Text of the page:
Although the VF2 isomorphism algorithm is an ideal candidate for a parallel approach, going parallel is not always the best solution. OrChem can execute non-parallel queries relatively fast providing the query structure itself has sufficient unique features. The prescreening step for a discriminating query will normally yield a small set of database candidate compounds that can quickly be scanned with VF2. In such as case a non-parallel search can actually run faster than a parallel search because there is not much VF2 workload and no parallel overhead is incurred. But most importantly, the non-parallel search can use the regular B-tree indexes on the bit columns in table orchem_fingprint_subsearch whereas a parallel query can not.

In general, to parallelize any query Oracle must access at least one of the tables through a full table scan or an index through a range scan involving multiple partitions. In the case of Orchem this means that table orchem_fingprint_subsearch must be accessed with full table scans, but this is not always the best option. When queries are done on a database with several million compounds the indexed approach can outperform the parallel approach easily if the index can be used to quickly narrow down a small set of candidates. Furthermore the performance of a parallel query depends on a number of factors, one of them being the hardware on which the Oracle instance runs, with the more CPU cores the better. The performance also depends on the size of the database, the type of the query (specific/generic) and the volume of the result set. Tests at the EBI show that parallel queries in general perform well on the ChEMBL dataset, even if a query is very specific and an indexed approach would be quicker. This can be explained by the fact that the specific EBI hardware can run very fast full table scans on a dataset the size of ChEMBL. For larger databases this no longer holds true, as full scans become quite expensive even when run in parallel.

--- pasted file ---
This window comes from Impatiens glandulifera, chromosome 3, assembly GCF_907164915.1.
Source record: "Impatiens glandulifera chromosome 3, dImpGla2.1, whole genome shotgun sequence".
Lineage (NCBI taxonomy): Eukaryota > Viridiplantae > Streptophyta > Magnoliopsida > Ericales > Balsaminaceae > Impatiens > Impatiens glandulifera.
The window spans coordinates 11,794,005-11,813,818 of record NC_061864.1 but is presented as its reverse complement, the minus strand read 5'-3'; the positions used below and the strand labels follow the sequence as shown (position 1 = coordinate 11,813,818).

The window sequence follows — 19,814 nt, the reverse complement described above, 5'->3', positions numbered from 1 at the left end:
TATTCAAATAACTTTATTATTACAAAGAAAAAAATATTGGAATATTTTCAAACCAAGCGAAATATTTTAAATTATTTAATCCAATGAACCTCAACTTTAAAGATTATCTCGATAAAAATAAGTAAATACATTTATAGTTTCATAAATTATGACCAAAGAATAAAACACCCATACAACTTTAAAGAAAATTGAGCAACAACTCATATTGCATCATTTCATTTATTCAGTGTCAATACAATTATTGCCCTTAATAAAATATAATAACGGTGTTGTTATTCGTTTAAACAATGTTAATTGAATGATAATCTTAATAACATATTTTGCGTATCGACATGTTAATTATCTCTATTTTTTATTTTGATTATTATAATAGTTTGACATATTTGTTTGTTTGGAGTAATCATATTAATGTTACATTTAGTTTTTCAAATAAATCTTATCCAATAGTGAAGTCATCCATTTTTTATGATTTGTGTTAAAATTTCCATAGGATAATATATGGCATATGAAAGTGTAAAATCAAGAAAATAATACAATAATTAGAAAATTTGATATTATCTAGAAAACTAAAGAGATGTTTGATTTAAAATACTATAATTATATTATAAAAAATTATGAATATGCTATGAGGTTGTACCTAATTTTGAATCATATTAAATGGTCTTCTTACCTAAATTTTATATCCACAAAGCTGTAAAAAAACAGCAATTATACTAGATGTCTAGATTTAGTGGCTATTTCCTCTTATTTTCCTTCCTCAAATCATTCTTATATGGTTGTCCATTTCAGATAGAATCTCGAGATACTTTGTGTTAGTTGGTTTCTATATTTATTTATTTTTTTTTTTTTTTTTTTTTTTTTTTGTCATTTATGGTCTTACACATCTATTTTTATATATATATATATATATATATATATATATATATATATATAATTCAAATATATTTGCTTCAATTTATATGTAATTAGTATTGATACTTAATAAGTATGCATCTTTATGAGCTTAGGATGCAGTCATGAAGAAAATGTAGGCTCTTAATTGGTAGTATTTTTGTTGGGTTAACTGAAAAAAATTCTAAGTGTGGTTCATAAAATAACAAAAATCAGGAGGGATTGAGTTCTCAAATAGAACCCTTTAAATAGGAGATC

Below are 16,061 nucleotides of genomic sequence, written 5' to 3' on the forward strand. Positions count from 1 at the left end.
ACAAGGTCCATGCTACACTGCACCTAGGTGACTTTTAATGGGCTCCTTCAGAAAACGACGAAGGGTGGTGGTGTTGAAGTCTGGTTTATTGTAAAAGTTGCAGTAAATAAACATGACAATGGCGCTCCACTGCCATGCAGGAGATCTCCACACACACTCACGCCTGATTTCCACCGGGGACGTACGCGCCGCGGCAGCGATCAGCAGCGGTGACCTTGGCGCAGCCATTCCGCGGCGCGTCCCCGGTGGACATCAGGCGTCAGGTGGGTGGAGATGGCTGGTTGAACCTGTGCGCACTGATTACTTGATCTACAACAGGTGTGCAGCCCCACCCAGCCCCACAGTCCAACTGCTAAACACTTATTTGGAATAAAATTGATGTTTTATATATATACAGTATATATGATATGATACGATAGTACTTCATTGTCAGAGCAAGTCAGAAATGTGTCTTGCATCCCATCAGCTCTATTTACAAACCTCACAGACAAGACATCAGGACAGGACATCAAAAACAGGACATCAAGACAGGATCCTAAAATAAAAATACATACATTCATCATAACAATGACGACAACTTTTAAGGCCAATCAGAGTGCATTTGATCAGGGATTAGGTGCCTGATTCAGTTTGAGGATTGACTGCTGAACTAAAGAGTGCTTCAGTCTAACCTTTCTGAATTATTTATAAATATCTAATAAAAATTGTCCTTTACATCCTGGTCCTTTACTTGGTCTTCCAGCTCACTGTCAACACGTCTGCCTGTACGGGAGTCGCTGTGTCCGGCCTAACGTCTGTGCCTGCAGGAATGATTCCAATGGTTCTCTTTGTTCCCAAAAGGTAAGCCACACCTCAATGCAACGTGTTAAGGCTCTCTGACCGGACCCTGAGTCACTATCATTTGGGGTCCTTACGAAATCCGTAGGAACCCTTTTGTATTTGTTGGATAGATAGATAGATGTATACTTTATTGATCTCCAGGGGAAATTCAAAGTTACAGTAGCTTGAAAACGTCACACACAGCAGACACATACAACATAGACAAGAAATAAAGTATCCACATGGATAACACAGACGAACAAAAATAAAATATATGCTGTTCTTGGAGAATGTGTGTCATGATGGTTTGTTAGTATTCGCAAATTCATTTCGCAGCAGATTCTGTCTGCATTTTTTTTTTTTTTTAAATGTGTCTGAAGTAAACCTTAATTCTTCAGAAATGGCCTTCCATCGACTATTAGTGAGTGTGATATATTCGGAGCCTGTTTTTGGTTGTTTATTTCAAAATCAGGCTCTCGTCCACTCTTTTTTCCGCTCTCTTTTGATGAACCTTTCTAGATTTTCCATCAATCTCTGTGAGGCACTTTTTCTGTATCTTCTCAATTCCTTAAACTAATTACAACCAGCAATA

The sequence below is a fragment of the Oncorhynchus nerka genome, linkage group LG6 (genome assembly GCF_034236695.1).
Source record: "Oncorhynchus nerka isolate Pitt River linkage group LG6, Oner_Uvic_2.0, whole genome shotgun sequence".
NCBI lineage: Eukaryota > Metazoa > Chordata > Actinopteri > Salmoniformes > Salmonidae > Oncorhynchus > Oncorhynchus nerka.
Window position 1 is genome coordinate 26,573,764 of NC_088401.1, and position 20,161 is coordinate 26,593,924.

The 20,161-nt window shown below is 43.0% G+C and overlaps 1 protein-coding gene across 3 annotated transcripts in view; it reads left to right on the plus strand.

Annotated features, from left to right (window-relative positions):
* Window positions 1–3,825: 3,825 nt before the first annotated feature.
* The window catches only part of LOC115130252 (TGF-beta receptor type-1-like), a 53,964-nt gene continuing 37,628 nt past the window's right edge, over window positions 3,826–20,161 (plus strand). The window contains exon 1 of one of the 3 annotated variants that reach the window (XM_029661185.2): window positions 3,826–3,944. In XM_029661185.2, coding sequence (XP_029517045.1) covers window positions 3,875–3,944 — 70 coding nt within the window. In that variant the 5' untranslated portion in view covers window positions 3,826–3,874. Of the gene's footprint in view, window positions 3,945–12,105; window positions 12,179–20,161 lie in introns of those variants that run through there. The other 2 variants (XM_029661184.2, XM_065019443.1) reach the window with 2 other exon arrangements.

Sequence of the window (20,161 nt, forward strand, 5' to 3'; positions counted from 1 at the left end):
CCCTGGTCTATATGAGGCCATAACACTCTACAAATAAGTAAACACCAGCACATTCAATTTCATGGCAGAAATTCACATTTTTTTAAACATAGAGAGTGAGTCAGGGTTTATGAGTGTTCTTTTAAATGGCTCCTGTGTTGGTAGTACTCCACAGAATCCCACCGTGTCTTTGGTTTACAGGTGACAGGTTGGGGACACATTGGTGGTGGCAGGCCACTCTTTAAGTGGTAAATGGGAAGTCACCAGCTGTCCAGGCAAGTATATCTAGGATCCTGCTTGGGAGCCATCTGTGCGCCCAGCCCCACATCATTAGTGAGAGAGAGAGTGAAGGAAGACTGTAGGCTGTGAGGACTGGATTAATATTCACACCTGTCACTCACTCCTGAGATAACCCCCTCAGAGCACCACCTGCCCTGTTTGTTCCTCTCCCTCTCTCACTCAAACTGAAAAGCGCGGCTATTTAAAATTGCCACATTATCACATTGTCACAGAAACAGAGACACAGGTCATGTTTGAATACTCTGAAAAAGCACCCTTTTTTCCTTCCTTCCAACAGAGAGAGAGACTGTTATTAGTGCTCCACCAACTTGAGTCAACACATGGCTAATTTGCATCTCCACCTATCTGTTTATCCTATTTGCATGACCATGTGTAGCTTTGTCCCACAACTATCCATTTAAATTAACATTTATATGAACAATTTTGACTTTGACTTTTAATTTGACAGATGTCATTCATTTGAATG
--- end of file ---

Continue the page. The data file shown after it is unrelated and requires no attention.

The invocation of a parallel substructure search needs to be done in two steps due to the underlying implementation - possibly in a later release this can be simplified. Below is an example query as done on the command line. First the substructure search is quickly set up, in this case for SMILES "C:O:C:N". A key is retrieved and this key is then used to perform the actual parallel search:

> var key number;

> exec :key :=